Overall, the first week of COP26 was a typically disappointing performance from our world leaders. India’s Prime Minister Narendra Modi pledged net-zero carbon emissions by 2070 – 20 years after the goal for carbon neutrality that scientists state is vital to save our world. Then again, 110 world leaders pledged to end deforestation by 2030.

On the surface, this is an exciting claim, except for the fact that a similar one was made in 2014, and deforestation has increased since then. Still, Brazilian president Jair Bolsonaro is the biggest offender in this destruction, yet he was a signatory of this new COP26 agreement.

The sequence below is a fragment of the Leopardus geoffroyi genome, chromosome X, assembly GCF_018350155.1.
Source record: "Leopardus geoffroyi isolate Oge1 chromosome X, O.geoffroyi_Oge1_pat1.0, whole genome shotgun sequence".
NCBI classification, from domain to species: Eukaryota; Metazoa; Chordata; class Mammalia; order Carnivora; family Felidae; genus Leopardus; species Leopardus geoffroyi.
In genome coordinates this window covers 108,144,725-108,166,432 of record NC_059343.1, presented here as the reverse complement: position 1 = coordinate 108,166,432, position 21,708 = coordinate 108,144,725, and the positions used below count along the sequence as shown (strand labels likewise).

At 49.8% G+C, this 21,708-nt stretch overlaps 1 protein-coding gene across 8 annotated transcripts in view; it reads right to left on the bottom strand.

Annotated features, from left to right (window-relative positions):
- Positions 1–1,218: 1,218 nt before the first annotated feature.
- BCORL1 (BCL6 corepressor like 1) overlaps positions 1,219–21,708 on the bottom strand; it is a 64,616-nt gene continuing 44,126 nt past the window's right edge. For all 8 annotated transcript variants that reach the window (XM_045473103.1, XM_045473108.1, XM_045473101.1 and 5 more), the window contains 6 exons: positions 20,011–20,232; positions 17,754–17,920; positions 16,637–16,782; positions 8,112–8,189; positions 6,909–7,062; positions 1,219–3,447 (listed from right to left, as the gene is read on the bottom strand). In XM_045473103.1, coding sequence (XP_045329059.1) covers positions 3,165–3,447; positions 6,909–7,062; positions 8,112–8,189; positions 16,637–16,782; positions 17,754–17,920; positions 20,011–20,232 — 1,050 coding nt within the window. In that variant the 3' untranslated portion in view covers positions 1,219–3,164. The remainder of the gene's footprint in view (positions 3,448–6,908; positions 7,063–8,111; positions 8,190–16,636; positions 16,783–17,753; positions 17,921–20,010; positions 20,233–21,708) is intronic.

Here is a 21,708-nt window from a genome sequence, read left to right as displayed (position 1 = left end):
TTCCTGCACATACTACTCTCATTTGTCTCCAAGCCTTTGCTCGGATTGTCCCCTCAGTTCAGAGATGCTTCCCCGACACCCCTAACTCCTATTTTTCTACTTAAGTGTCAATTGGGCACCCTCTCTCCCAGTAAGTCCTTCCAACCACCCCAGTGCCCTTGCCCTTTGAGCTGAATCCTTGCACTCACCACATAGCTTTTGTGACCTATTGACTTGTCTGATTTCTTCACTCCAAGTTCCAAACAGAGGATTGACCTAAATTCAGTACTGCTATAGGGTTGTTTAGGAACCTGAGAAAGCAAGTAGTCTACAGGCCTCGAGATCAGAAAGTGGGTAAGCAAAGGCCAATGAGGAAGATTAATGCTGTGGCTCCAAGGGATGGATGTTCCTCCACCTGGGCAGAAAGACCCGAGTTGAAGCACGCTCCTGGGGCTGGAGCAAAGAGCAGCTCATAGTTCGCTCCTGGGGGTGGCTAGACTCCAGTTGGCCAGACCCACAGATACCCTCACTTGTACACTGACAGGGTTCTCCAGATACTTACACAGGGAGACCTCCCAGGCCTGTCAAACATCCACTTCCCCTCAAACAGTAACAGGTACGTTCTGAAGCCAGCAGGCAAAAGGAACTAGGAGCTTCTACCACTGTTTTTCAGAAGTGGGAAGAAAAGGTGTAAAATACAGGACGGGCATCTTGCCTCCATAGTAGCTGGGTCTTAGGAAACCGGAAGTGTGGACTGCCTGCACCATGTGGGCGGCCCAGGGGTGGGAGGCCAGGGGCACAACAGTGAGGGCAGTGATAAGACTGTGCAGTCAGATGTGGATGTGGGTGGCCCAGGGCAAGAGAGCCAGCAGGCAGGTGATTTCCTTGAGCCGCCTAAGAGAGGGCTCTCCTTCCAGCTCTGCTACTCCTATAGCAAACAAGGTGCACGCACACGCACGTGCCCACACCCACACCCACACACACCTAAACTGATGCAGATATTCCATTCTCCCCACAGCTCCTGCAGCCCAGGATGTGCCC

A reason for hope? I doubt it. Dr Nigel Sizer, former president of the Rainforest Alliance, made his views clear: We’re facing a climate emergency, so giving ourselves another 10 years to address this problem doesn’t quite seem consistent with that.”

Despite all that top-down gloom, the people out and about and protesting in Glasgow – and those who couldn’t make the trip to Scotland but still managed to make their voices heard online – put on a tireless and history-making show of defiance and determination.

The messages coming up from the streets were clear. You can’t push effective climate reform without intersectionality. Without listening to the voices of marginalised communities. Without learning from indigenous people who have the solutions, and have had them for thousands of years. Harmony with nature is our only chance at a fair future for all.

Until this is achieved, it doesn’t look like we-the-people will stop marching.